Almost “normal.”

My first chemo session (which, for lack of a better word, is what I’ll call the 2 weeks following each treatment) has been a breeze physically compared to what I expected. The day of treatment I started to feel a little weird a couple hours after my infusion ended. My stomach started to hurt and my brain felt “spacy.” The next morning I felt pretty bad — dizzy and nauseous — but by the afternoon I was feeling a lot better and even got out for a bike ride with Evan on our new tandem. On Sunday, I rode again. Monday brought more sleepiness but slightly less nausea, and by Tuesday, I felt mostly normal.

But though I was feeling good physically, that first week of chemo was rough mentally. I spent a lot of time letting worry consume me. The Internet became a rabbit hole of horror stories and scary side effects. I spent hours trying to sift through information, desperate to do all I can to complement the chemo’s efficacy yet mitigate the side effects. There is a laundry list of things I now need to be hyper-aware of. I can now sunburn way more easily, so that means sunscreen even on cloudy days and buying sun shirts and planning activities so that I am not out midday.

My immune system is significantly compromised due to chemo so that means going into hardcore COVID (and any other illness) protection mode — wearing an N95 mask anywhere inside, avoiding gatherings, keeping my distance from people. It also means being extra cautious about not getting infected wounds, or tick bites, or food-borne illnesses. There’s a list of foods I’m not supposed to eat. If I get a cut, I need to make sure it is cleaned and disinfected immediately. Basically, if anything happens to me, my body’s natural defenses have a much lessened ability to cope. I cannot even explain how much this freaks me out.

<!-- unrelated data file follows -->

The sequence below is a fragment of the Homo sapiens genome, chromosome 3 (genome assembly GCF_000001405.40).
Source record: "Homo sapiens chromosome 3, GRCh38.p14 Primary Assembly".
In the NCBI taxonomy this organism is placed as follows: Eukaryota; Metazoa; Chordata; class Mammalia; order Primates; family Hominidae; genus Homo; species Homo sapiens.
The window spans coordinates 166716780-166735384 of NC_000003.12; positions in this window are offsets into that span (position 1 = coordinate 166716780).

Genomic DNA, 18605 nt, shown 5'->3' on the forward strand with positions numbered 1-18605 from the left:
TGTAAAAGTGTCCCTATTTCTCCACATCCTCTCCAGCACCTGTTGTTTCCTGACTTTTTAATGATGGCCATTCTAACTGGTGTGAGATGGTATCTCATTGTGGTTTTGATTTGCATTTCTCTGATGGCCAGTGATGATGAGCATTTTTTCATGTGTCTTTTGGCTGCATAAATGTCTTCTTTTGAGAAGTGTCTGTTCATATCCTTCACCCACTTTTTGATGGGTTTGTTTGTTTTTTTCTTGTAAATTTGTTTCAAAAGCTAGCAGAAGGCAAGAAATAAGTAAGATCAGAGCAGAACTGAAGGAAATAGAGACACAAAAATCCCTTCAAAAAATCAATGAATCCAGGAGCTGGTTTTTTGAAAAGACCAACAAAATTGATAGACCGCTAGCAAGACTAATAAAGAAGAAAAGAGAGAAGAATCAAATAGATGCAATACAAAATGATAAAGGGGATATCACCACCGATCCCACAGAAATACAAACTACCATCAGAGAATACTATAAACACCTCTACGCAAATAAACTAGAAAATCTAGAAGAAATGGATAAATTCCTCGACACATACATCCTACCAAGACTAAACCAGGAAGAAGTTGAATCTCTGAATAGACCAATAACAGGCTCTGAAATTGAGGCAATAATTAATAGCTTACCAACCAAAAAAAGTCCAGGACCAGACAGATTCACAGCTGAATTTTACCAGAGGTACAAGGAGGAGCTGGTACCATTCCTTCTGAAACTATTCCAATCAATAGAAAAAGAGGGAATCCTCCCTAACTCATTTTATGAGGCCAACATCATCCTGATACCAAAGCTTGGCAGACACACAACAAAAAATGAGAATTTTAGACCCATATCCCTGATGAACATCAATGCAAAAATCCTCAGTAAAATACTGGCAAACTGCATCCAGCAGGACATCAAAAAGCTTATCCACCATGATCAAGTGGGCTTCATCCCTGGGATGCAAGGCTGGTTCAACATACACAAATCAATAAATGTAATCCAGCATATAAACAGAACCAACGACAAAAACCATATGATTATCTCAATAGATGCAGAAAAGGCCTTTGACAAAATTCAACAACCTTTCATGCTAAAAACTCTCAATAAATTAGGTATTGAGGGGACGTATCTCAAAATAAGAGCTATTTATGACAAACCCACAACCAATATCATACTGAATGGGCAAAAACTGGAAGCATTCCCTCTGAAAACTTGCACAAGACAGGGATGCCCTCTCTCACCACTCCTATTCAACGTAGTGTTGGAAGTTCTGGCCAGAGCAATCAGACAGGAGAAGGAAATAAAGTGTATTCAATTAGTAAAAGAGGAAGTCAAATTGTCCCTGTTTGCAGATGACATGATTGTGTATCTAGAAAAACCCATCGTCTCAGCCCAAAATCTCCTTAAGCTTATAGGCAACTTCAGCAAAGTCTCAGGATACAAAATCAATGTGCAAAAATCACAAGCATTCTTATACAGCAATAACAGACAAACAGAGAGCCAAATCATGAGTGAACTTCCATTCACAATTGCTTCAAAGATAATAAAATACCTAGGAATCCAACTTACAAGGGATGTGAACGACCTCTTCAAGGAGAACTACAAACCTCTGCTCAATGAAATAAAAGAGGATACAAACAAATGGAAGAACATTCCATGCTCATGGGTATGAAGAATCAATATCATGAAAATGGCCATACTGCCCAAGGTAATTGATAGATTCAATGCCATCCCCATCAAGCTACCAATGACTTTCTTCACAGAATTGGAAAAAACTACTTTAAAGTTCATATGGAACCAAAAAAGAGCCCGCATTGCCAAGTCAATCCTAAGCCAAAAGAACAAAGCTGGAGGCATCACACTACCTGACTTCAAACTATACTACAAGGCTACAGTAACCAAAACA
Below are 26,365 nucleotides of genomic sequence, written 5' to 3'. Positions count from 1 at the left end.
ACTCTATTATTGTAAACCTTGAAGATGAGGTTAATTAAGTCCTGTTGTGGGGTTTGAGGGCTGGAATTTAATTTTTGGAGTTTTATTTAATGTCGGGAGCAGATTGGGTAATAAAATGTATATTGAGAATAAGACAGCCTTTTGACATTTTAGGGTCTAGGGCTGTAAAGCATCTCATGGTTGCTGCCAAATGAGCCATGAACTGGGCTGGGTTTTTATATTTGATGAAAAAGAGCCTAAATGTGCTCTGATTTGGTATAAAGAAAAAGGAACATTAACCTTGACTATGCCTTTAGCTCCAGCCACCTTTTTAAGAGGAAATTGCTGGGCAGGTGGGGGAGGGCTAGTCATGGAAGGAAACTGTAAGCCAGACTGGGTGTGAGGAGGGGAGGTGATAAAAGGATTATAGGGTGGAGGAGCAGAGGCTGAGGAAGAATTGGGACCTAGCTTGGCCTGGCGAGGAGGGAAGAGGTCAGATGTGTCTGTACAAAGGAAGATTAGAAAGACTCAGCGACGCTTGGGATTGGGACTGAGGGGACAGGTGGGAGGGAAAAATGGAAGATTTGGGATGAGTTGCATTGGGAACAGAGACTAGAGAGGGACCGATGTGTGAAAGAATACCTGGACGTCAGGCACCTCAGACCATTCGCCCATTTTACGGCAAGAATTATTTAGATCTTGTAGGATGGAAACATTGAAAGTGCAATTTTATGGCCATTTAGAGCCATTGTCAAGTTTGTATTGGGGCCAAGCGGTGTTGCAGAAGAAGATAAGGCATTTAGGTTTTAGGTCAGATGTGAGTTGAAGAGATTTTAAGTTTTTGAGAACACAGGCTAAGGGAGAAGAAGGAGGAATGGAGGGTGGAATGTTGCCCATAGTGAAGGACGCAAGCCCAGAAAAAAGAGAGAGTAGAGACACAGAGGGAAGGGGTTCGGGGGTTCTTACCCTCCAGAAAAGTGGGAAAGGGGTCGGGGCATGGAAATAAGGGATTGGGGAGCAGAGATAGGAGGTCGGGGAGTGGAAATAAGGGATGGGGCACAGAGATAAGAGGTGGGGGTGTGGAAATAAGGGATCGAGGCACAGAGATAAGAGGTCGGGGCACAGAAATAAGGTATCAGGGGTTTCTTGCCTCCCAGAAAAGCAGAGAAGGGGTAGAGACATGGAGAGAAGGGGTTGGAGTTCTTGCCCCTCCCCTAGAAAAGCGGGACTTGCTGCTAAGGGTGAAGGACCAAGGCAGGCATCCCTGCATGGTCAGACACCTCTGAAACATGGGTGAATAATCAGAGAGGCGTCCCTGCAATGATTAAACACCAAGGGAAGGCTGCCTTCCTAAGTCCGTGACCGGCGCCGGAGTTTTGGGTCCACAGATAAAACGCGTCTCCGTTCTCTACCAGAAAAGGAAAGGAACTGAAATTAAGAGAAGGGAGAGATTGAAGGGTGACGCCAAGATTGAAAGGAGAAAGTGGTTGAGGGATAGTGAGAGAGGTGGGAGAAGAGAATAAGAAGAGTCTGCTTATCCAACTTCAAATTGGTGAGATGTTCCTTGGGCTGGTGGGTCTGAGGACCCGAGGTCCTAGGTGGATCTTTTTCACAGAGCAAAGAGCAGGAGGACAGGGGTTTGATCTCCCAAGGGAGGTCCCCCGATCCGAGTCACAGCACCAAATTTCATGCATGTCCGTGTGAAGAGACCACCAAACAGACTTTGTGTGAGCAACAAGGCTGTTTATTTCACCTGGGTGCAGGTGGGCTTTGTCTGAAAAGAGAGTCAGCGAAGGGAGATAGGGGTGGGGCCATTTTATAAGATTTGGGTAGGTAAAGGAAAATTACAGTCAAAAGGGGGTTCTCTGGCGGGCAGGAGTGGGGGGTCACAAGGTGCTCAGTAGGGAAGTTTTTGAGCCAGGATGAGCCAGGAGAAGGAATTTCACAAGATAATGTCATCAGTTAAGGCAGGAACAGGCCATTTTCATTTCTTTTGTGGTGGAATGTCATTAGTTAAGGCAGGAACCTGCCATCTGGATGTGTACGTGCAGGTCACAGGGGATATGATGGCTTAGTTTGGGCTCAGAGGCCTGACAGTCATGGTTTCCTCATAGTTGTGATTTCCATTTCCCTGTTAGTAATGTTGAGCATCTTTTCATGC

Because I have been feeling mostly normal physically, the hardest part about these first two weeks has been remembering all the precautions I have to take and trying to decide what I should or shouldn’t do, especially socially as COVID is still on the rise again. I’m caught between wanting to still do as much as I can through all this and not let it stop me from living my life, and doing what I can to minimize any complications. I don’t want to live in a bubble, but I also don’t want to cause problems for my health that could have been prevented. These precautions are temporary, after all. Someday I hopefully will be able to gather with people again without worry, and eat sushi, and dine indoors and drink a beer.

But even after chemo is over, things won’t just go back to normal immediately. I have no idea how I’ll end up responding but I know I can expect for the side effects to get worse after each treatment. I’ve gotten lucky thus far, but it’s early. It may take months to feel “normal” again once this is all over, and even then, there are potential side effects that can linger even longer. Some, called “late effects,” might actually not show up until years later, like heart and lung damage. And then there’s the chance that all this won’t work and I’ll have to have a more aggressive treatment. Or that it’ll come back and I’ll have to go through this again.

I start to think about all these things and my chest tightens and my breathing gets heavy. Are my lungs weakened already? I try to breathe deeply and it hurts. It’s allergy season. This always happens during allergy season. I feel more out of breath than I usually do as I’m climbing a hill on my bike. Is it a lung issue or is it just that I’m a little weaker and more tired from the chemo, so the effort seems harder?

I know that I cannot live like this, thinking only of the what ifs. I used to be a lot better at living in the moment but getting older has meant worsening anxiety. I know that I cannot continue being jealous of the people who can walk around and not have to worry about all these things, who can go out with friends and plan long bike rides and summer vacations. I know that I need to narrow my focus, be thankful for what I have today, not let myself become overwhelmed with all the worst-case scenarios and pine for the things I cannot do. But though I know what I need to do, putting it into practice can be really hard.